Lump sum investing versus SIP investing in debt funds
Let us look at a longer term perspective and see the funds that gave the best performance over a 10 year period.
|Name of the Fund||10-Year Returns||5-Year Returns|
|IDFC G-Sec Fund (G)||9.684%||8.657%|
|SBI Magnum Gilt Fund (G)||9.587%||8.868%|
|UTI Gilt Fund (G)||9.208%||8.490%|
In all the above cases, the rates have been fairly consistent between 10-year and 5-year returns. Of course, we have only considered the growth options of regular plans here. Now, let us also look at the impact if we had opted for a 10-year SIP instead.
|Name of the Fund||10-SIP IRR Returns|
|IDFC G-Sec Fund (G)||9.950%|
|SBI Magnum Gilt Fund (G)||10.130%|
|UTI Gilt Fund (G)||9.681%|
As can be seen in the above comparison of the two sets of government securities funds across lump sum investment and SIP investing, there is an advantage of 30 bps to 60 bps even in the top 3 funds if you had opted for an SIP approach. Why does this SIP advantage arise even in government securities funds? Remember, this is the annual yield differential; so over a 10-year period, this impact can be substantial on a large corpus.
Why SIPs work in the case of debt funds too?
Normally, debt funds (especially the government securities funds) are not that volatile. Yet, the SIPs appear to have an advantage over a longer period of time. Remember, 30-50 bps advantage is not small and can make a substantial impact over a 10 year period to bond fund returns. Here is why SIPs make an impact on debt funds too.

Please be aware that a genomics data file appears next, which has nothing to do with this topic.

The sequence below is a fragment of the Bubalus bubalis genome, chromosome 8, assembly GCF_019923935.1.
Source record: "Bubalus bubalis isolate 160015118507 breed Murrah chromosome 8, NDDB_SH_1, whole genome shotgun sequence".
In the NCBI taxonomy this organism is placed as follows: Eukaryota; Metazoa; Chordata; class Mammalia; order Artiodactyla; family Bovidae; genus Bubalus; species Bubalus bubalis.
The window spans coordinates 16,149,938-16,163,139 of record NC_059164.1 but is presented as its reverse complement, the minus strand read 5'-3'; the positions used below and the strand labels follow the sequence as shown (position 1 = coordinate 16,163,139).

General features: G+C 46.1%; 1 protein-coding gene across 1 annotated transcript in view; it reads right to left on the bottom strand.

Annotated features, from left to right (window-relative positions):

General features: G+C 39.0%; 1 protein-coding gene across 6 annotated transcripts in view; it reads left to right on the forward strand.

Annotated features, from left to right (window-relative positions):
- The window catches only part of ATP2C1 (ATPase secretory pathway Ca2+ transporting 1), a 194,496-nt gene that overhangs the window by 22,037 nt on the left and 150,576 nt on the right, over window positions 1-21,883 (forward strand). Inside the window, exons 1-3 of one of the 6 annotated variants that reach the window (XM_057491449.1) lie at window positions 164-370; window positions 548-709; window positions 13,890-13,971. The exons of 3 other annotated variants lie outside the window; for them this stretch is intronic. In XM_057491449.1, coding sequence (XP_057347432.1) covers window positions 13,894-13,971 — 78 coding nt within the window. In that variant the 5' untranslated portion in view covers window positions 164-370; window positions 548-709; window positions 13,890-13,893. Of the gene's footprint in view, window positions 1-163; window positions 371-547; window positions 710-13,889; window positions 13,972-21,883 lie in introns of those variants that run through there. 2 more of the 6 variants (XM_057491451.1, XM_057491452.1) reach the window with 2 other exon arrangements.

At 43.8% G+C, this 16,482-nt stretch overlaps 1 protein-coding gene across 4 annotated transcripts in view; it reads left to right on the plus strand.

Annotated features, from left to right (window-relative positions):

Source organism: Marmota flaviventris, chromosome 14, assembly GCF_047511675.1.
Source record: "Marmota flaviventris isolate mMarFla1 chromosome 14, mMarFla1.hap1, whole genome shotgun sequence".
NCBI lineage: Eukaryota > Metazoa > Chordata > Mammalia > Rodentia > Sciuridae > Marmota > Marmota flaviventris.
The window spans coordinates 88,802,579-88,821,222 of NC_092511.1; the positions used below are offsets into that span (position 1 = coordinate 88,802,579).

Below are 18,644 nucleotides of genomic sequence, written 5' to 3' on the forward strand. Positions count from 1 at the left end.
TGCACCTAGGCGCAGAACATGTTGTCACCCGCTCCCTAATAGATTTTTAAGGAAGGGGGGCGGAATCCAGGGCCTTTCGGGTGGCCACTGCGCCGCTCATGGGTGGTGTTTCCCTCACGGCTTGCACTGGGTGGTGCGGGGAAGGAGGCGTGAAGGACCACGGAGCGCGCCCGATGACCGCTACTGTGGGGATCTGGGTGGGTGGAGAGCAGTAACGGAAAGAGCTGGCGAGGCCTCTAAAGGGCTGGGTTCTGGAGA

- G-Sec funds are the most vulnerable to shifts in the repo rates by the RBI. If you see since early 2015, the repo rates are down by nearly 300 bps and this contributed substantially to returns on government bond funds. While it is impossible to time your entry and exit precisely, a SIP becomes an active approach in auto mode. The disciplined SIP approach tends to even out the interest rate impact over a period of time and works in favour of the investor.
- Bond markets have been volatile because there are factors other than interest rates that have a bearing on the bond markets. For example, the currency movements, IIP growth rate, the rate of inflation and even the FPI buying and selling in the debt markets have an impact on the bond prices. These are highly uncertain variables and cannot be predicted with any degree of certainty. The best solution is to adopt a SIP approach that will automatically smoothen out the jagged edges off the market.
- SIP gives greater flexibility of taking a more dynamic approach. For example, bond funds do very well in times of falling rates but underperform when rates are rising. A dynamic approach automatically reduces your SIP allocation to government bond funds when rates fall beyond a point and automatically increase allocation when rates rise above a point. This reduces downside risk and helps SIPs to perform better.
- With the best of analysts and economists in your roll, it is hard to estimate the future movement of interest rates and bond prices. Most of them can only get it approximately right. If you are taking a lump-sum approach to investing in bond funds, you still run the risk of what is popularly known as the economist bias. Quite often, these economic variables do not adhere to strict frameworks and that is where the risk arises. These risks can be best addressed through a SIP approach to debt funds.
- Finally, as we have seen in our illustration earlier, SIPs work in practice. The fact that they have actually given enhanced returns across 3 of the top performing funds is evidence that there is merit in doing SIPs in debt funds too.